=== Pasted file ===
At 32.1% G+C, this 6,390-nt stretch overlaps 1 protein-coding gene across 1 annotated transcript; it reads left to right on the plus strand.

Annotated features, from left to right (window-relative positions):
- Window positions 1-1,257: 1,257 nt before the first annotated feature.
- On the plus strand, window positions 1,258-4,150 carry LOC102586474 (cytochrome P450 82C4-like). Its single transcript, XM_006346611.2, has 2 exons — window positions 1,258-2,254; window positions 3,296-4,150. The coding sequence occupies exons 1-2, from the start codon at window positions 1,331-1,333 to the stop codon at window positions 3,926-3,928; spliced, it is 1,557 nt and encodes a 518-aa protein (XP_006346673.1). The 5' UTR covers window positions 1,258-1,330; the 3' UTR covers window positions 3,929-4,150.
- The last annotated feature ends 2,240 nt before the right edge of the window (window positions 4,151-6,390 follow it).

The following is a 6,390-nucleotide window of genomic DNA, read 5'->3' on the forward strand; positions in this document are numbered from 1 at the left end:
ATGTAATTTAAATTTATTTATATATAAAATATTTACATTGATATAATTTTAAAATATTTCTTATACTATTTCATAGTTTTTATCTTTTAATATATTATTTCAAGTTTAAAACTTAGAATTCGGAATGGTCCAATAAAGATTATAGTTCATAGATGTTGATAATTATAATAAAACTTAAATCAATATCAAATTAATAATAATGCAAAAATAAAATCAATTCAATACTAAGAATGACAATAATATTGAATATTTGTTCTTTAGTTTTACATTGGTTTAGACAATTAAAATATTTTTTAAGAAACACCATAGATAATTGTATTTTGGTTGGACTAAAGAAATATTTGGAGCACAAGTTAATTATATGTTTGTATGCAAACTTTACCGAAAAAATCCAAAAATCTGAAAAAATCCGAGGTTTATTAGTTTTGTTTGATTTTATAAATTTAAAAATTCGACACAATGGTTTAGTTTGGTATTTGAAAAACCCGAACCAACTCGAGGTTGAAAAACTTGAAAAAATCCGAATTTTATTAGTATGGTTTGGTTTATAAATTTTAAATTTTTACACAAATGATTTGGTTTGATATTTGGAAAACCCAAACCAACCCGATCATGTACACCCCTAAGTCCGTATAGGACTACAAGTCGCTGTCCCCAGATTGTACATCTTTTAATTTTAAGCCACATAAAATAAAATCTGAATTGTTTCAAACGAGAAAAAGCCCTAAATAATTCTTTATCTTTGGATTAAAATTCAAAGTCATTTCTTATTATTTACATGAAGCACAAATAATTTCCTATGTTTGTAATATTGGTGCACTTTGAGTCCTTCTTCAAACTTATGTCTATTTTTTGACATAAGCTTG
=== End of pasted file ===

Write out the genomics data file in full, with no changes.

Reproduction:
At 32.1% G+C, this 6,390-nt stretch overlaps 1 protein-coding gene across 1 annotated transcript; it reads left to right on the plus strand.

Annotated features, from left to right (window-relative positions):
- Window positions 1-1,257: 1,257 nt before the first annotated feature.
- On the plus strand, window positions 1,258-4,150 carry LOC102586474 (cytochrome P450 82C4-like). Its single transcript, XM_006346611.2, has 2 exons — window positions 1,258-2,254; window positions 3,296-4,150. The coding sequence occupies exons 1-2, from the start codon at window positions 1,331-1,333 to the stop codon at window positions 3,926-3,928; spliced, it is 1,557 nt and encodes a 518-aa protein (XP_006346673.1). The 5' UTR covers window positions 1,258-1,330; the 3' UTR covers window positions 3,929-4,150.
- The last annotated feature ends 2,240 nt before the right edge of the window (window positions 4,151-6,390 follow it).

The following is a 6,390-nucleotide window of genomic DNA, read 5'->3' on the forward strand; positions in this document are numbered from 1 at the left end:
ATGTAATTTAAATTTATTTATATATAAAATATTTACATTGATATAATTTTAAAATATTTCTTATACTATTTCATAGTTTTTATCTTTTAATATATTATTTCAAGTTTAAAACTTAGAATTCGGAATGGTCCAATAAAGATTATAGTTCATAGATGTTGATAATTATAATAAAACTTAAATCAATATCAAATTAATAATAATGCAAAAATAAAATCAATTCAATACTAAGAATGACAATAATATTGAATATTTGTTCTTTAGTTTTACATTGGTTTAGACAATTAAAATATTTTTTAAGAAACACCATAGATAATTGTATTTTGGTTGGACTAAAGAAATATTTGGAGCACAAGTTAATTATATGTTTGTATGCAAACTTTACCGAAAAAATCCAAAAATCTGAAAAAATCCGAGGTTTATTAGTTTTGTTTGATTTTATAAATTTAAAAATTCGACACAATGGTTTAGTTTGGTATTTGAAAAACCCGAACCAACTCGAGGTTGAAAAACTTGAAAAAATCCGAATTTTATTAGTATGGTTTGGTTTATAAATTTTAAATTTTTACACAAATGATTTGGTTTGATATTTGGAAAACCCAAACCAACCCGATCATGTACACCCCTAAGTCCGTATAGGACTACAAGTCGCTGTCCCCAGATTGTACATCTTTTAATTTTAAGCCACATAAAATAAAATCTGAATTGTTTCAAACGAGAAAAAGCCCTAAATAATTCTTTATCTTTGGATTAAAATTCAAAGTCATTTCTTATTATTTACATGAAGCACAAATAATTTCCTATGTTTGTAATATTGGTGCACTTTGAGTCCTTCTTCAAACTTATGTCTATTTTTTGACATAAGCTTG